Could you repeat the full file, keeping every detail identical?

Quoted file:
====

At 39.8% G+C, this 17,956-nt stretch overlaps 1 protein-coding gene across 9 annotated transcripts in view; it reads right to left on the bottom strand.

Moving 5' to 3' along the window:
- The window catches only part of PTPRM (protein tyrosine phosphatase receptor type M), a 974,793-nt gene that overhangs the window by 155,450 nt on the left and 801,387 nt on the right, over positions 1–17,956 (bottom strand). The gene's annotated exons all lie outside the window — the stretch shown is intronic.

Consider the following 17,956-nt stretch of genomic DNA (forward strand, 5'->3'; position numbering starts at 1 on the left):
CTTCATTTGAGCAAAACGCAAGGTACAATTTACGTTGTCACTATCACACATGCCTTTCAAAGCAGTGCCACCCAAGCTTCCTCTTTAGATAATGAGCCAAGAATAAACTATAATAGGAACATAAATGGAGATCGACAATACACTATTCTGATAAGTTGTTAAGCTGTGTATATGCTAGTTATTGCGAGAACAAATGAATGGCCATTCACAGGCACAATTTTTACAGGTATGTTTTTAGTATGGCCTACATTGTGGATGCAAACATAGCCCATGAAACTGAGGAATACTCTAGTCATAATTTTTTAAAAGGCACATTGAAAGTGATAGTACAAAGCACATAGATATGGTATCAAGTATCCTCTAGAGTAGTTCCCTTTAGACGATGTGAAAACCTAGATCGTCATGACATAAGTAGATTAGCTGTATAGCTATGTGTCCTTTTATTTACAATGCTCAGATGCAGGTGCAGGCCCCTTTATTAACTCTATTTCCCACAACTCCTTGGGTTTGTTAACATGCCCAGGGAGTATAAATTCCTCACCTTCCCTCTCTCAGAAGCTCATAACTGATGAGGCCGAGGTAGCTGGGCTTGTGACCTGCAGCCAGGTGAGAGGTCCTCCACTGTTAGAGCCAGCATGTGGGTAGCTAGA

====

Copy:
At 39.8% G+C, this 17,956-nt stretch overlaps 1 protein-coding gene across 9 annotated transcripts in view; it reads right to left on the bottom strand.

Moving 5' to 3' along the window:
- The window catches only part of PTPRM (protein tyrosine phosphatase receptor type M), a 974,793-nt gene that overhangs the window by 155,450 nt on the left and 801,387 nt on the right, over positions 1–17,956 (bottom strand). The gene's annotated exons all lie outside the window — the stretch shown is intronic.

Consider the following 17,956-nt stretch of genomic DNA (forward strand, 5'->3'; position numbering starts at 1 on the left):
CTTCATTTGAGCAAAACGCAAGGTACAATTTACGTTGTCACTATCACACATGCCTTTCAAAGCAGTGCCACCCAAGCTTCCTCTTTAGATAATGAGCCAAGAATAAACTATAATAGGAACATAAATGGAGATCGACAATACACTATTCTGATAAGTTGTTAAGCTGTGTATATGCTAGTTATTGCGAGAACAAATGAATGGCCATTCACAGGCACAATTTTTACAGGTATGTTTTTAGTATGGCCTACATTGTGGATGCAAACATAGCCCATGAAACTGAGGAATACTCTAGTCATAATTTTTTAAAAGGCACATTGAAAGTGATAGTACAAAGCACATAGATATGGTATCAAGTATCCTCTAGAGTAGTTCCCTTTAGACGATGTGAAAACCTAGATCGTCATGACATAAGTAGATTAGCTGTATAGCTATGTGTCCTTTTATTTACAATGCTCAGATGCAGGTGCAGGCCCCTTTATTAACTCTATTTCCCACAACTCCTTGGGTTTGTTAACATGCCCAGGGAGTATAAATTCCTCACCTTCCCTCTCTCAGAAGCTCATAACTGATGAGGCCGAGGTAGCTGGGCTTGTGACCTGCAGCCAGGTGAGAGGTCCTCCACTGTTAGAGCCAGCATGTGGGTAGCTAGA